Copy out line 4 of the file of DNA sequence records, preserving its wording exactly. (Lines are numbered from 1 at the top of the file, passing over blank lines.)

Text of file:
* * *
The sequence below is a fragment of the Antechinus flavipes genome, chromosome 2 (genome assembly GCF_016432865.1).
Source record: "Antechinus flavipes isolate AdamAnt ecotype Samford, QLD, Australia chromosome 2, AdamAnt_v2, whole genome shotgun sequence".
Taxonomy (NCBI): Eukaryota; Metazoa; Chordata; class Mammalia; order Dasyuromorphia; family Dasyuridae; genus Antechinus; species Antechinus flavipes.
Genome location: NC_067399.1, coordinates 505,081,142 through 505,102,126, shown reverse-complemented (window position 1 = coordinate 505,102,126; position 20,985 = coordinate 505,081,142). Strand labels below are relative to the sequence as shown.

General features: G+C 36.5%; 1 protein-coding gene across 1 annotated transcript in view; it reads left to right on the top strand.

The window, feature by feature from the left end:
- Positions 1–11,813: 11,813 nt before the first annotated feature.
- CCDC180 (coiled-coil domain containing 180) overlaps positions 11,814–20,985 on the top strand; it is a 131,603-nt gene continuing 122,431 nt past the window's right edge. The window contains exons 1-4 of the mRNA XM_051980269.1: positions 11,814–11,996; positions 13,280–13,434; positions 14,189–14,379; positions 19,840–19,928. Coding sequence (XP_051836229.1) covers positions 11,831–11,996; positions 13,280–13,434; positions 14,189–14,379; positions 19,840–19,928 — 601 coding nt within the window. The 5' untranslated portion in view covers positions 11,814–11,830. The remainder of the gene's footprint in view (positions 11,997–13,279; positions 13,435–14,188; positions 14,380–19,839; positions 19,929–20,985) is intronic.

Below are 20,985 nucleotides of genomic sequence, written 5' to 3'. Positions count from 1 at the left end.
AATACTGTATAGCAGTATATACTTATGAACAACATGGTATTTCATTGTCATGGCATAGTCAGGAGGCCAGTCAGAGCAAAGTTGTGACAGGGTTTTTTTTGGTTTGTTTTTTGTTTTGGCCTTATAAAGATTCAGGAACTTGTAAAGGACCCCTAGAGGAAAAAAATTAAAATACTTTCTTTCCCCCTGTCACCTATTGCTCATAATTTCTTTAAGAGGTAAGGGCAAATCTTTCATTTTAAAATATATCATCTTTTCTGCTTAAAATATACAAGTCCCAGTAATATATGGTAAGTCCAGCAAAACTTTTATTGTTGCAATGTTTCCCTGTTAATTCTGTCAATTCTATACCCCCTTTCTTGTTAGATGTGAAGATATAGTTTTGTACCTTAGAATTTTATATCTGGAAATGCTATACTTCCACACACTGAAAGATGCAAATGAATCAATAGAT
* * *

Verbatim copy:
Genome location: NC_067399.1, coordinates 505,081,142 through 505,102,126, shown reverse-complemented (window position 1 = coordinate 505,102,126; position 20,985 = coordinate 505,081,142). Strand labels below are relative to the sequence as shown.